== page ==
A report prepared on behalf of the Australian Solar Institute (ASI, for its acronym in English) has predicted that Australia can play an important role in the development of global solar concentration energy sector, and ensure a leading position in the global supply chain if incentives are provided to facilitate the implementation of CSP technology in the country.
The research proposed guidelines which suggested that Australia might reach 2 GW of CSP by 2020 and grow quickly to 10 GW by 2030. At that time, it would supply up to 10% of the energy demand of the country. The report also claimed that 15 GW could be installed in areas, not requiring large extensions of electric grid but with the potential to provide half of Australia”s energy needs by 2050.
Although proposing several estimates of concentrated solar power costs, the report shows that, overall, the average is 198 € / MWh. In addition, there is sufficient potential to reduce the cost to about half in a period ranging from 6 to 18 years depending on the pace that technology improvements are made and how they are implemented.
rnIn spite of a significant margin between the electricity wholesale cost in Australia and the price in its national electricity market (right now at a record low of about 28 € / MWh), the authors argue that the “time value” of an energy with the supply capacity of the CSP is greater than that of other technologies. This means that the difference between its costs and the costs of conventional will not be so wide.
AndrewWant,responsibleforthe Australian Solar Concentrated Power Association, who participated in the report along with the Clean Energy Council, the Australian Solar Energy Society, the CSIRO and the Boston Consulting Group, said the remaining cost gap could be closed in a few years. He explained that the the value of electricity on the report had been calculated based on several factors. These included the flexibility of the time of day, the supply capacity and performance of the grid.
“The CSP is a complementary technology, said Want. It can mitigate the ups and downs of the most variable generation and help
address the grid stability challenges resulting from the photovoltaic and wind capacity growth. Gas and diesel engines generation can also help stabilize the grid but, obviously, with the environmental fuel costs that the CSP does not involve. ”
Leading author Keith Lovegrove pointed out the Australian electricity market forecast for 2005-2010 showed an average price of 33 € / MWh, while the electricity from CSP plants would have reached an average of about 69 € / MWh due the upper value of its production. Even by only being supplied during off-peak periods, it would have accumulated a price 50% higher than the market average. In addition, due to its ability to provide energy supply capacity, it would have reached two or three times the market average.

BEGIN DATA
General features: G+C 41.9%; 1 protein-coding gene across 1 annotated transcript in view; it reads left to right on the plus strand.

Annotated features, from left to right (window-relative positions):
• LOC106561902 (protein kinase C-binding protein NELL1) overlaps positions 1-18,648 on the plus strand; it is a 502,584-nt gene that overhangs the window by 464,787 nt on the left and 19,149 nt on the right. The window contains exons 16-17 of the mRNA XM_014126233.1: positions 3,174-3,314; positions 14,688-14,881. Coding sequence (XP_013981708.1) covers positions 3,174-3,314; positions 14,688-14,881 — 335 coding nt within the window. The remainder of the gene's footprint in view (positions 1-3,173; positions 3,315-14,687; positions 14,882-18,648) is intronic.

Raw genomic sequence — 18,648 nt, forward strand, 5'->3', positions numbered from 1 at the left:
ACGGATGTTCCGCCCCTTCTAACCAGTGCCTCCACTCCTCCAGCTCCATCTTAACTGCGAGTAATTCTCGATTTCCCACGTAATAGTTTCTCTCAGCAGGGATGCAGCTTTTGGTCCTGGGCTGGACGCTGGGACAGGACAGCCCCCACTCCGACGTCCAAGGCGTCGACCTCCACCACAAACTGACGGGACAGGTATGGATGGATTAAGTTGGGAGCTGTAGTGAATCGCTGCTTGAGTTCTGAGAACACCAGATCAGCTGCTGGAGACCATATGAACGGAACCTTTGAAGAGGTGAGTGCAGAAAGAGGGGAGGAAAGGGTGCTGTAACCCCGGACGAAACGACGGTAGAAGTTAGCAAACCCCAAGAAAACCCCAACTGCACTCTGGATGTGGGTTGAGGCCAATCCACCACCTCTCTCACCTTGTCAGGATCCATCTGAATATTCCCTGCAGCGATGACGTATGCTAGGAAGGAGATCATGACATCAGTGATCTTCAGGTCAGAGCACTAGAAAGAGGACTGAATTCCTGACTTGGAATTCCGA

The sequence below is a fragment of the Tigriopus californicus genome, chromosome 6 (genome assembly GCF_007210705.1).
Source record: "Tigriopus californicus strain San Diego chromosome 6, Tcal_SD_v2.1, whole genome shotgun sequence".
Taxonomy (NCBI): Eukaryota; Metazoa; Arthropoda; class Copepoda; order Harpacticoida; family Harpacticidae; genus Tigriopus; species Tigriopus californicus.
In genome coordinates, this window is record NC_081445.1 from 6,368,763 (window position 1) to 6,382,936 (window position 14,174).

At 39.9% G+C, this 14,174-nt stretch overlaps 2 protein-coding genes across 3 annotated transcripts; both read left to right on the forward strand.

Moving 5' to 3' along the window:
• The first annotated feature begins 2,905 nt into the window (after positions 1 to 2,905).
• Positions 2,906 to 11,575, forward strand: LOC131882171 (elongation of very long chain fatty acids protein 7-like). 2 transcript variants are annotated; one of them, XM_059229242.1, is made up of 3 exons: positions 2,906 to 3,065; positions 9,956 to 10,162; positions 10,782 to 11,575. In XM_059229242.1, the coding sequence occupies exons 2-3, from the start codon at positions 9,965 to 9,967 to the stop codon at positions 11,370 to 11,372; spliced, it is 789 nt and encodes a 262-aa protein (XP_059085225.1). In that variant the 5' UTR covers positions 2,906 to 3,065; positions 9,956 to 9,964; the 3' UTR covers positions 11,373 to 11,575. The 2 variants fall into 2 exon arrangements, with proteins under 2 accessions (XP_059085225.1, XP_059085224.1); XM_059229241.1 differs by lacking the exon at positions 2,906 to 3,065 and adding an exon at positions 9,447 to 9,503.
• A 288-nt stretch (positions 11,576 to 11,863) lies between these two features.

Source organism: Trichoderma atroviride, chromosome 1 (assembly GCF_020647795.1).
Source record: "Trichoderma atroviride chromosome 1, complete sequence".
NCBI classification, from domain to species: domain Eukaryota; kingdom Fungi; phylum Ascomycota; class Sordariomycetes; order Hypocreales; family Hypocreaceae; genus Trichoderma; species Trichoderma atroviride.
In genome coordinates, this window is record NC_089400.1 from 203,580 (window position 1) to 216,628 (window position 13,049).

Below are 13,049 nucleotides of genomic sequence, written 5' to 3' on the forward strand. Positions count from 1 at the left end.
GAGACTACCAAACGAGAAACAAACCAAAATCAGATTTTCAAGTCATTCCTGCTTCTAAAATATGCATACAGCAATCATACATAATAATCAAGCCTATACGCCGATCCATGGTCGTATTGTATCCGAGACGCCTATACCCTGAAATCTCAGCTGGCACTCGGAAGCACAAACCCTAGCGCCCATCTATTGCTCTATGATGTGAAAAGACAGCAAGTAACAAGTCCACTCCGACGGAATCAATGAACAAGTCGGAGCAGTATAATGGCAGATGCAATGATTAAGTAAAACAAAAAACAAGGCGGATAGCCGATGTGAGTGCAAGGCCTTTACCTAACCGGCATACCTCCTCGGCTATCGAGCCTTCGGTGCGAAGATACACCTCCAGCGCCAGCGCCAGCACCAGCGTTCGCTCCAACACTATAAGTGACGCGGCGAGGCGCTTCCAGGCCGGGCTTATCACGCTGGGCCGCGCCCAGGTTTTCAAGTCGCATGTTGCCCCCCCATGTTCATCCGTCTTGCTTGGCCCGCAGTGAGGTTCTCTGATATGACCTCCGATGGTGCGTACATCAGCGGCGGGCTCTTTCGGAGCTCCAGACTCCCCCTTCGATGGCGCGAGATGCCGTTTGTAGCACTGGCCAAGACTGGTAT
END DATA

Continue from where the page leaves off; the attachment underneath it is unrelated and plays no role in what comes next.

“The future of energy is to adjust supply to demand at all times. Smart meters allow people to decide how to manage demand. People working in the energy supply business may also decide how to manage that. The CSP with storage fits well into this idea. ”
The report recommends a series of policy measures to ensure that funding is available for early implementation and the industry is optimistic that the planned Clean Energy Finance Corporation, (a type of green bank with 10 billion dollars at their disposal ), survives the anticipated change of government after the elections scheduled for next year.
The report also recommends the creation of enclosures for solar and CSP, and that Australia uses its considerable R & D experience while focusing on the implementation of systems under 50 MW, an industry that, it says, the global industry has overlooked.
The study also suggests projects incorporating energy storage to improve their performance and hybridization with fossil fuel plants along with the development of advanced cooling technologies, which fit well in areas such as Australia (and other areas with CSP potential), where usually shortage of water is present.
The report is just published when Silex Systems is preparing to unveil its first solar-concentrating photovoltaic technology demonstration plant in Bridgewater, Victoria. In addition, works on a 44 MW ” solar propeller” project are still underway at the Kogan Creek coal powered generator, where compact linear Fresnel reflector technology now owned by Areva is being used.
However, a neighbor project including the construction of a 250 MW plant under the Solar Flagships government program is still in the air. Areva and its partners have to secure financing of the project until the end of June, a deadline that has already been extended.